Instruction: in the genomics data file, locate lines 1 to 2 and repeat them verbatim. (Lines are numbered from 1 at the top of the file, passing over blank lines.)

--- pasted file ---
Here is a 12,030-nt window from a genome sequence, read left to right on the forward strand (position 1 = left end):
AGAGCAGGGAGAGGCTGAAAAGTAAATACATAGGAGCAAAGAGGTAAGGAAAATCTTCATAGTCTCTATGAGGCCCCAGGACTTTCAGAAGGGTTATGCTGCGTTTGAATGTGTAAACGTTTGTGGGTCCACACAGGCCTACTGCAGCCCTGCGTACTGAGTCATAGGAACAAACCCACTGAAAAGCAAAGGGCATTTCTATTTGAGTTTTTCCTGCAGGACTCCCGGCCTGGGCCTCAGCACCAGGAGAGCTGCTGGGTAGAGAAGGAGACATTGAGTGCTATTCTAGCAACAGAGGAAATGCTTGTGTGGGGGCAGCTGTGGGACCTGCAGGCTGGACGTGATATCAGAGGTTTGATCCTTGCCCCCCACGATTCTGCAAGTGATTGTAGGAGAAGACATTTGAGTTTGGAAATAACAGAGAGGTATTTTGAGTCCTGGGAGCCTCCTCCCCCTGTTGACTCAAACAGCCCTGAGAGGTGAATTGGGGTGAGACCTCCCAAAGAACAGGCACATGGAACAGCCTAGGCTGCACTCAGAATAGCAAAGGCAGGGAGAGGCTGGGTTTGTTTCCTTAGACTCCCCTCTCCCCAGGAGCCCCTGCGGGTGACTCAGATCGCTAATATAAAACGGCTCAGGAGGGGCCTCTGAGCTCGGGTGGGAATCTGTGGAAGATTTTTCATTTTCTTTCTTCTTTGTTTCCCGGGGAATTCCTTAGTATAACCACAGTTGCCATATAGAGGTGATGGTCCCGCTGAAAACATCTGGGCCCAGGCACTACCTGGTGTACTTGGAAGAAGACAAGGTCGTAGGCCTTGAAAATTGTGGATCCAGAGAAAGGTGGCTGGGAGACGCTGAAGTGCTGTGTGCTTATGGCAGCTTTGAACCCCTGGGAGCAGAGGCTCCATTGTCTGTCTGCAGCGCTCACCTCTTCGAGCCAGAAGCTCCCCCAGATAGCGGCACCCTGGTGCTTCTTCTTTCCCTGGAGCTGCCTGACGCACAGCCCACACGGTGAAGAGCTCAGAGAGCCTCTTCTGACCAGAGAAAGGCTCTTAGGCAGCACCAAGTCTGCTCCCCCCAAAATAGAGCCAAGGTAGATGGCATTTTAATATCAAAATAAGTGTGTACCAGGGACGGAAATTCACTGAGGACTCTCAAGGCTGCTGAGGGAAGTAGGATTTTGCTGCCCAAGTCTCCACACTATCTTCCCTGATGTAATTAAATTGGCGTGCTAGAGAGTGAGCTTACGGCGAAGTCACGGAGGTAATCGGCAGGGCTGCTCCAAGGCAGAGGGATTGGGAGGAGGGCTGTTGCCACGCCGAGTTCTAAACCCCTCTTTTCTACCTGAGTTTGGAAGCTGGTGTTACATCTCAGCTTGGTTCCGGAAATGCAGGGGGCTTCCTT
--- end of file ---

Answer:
Here is a 12,030-nt window from a genome sequence, read left to right on the forward strand (position 1 = left end):
AGAGCAGGGAGAGGCTGAAAAGTAAATACATAGGAGCAAAGAGGTAAGGAAAATCTTCATAGTCTCTATGAGGCCCCAGGACTTTCAGAAGGGTTATGCTGCGTTTGAATGTGTAAACGTTTGTGGGTCCACACAGGCCTACTGCAGCCCTGCGTACTGAGTCATAGGAACAAACCCACTGAAAAGCAAAGGGCATTTCTATTTGAGTTTTTCCTGCAGGACTCCCGGCCTGGGCCTCAGCACCAGGAGAGCTGCTGGGTAGAGAAGGAGACATTGAGTGCTATTCTAGCAACAGAGGAAATGCTTGTGTGGGGGCAGCTGTGGGACCTGCAGGCTGGACGTGATATCAGAGGTTTGATCCTTGCCCCCCACGATTCTGCAAGTGATTGTAGGAGAAGACATTTGAGTTTGGAAATAACAGAGAGGTATTTTGAGTCCTGGGAGCCTCCTCCCCCTGTTGACTCAAACAGCCCTGAGAGGTGAATTGGGGTGAGACCTCCCAAAGAACAGGCACATGGAACAGCCTAGGCTGCACTCAGAATAGCAAAGGCAGGGAGAGGCTGGGTTTGTTTCCTTAGACTCCCCTCTCCCCAGGAGCCCCTGCGGGTGACTCAGATCGCTAATATAAAACGGCTCAGGAGGGGCCTCTGAGCTCGGGTGGGAATCTGTGGAAGATTTTTCATTTTCTTTCTTCTTTGTTTCCCGGGGAATTCCTTAGTATAACCACAGTTGCCATATAGAGGTGATGGTCCCGCTGAAAACATCTGGGCCCAGGCACTACCTGGTGTACTTGGAAGAAGACAAGGTCGTAGGCCTTGAAAATTGTGGATCCAGAGAAAGGTGGCTGGGAGACGCTGAAGTGCTGTGTGCTTATGGCAGCTTTGAACCCCTGGGAGCAGAGGCTCCATTGTCTGTCTGCAGCGCTCACCTCTTCGAGCCAGAAGCTCCCCCAGATAGCGGCACCCTGGTGCTTCTTCTTTCCCTGGAGCTGCCTGACGCACAGCCCACACGGTGAAGAGCTCAGAGAGCCTCTTCTGACCAGAGAAAGGCTCTTAGGCAGCACCAAGTCTGCTCCCCCCAAAATAGAGCCAAGGTAGATGGCATTTTAATATCAAAATAAGTGTGTACCAGGGACGGAAATTCACTGAGGACTCTCAAGGCTGCTGAGGGAAGTAGGATTTTGCTGCCCAAGTCTCCACACTATCTTCCCTGATGTAATTAAATTGGCGTGCTAGAGAGTGAGCTTACGGCGAAGTCACGGAGGTAATCGGCAGGGCTGCTCCAAGGCAGAGGGATTGGGAGGAGGGCTGTTGCCACGCCGAGTTCTAAACCCCTCTTTTCTACCTGAGTTTGGAAGCTGGTGTTACATCTCAGCTTGGTTCCGGAAATGCAGGGGGCTTCCTT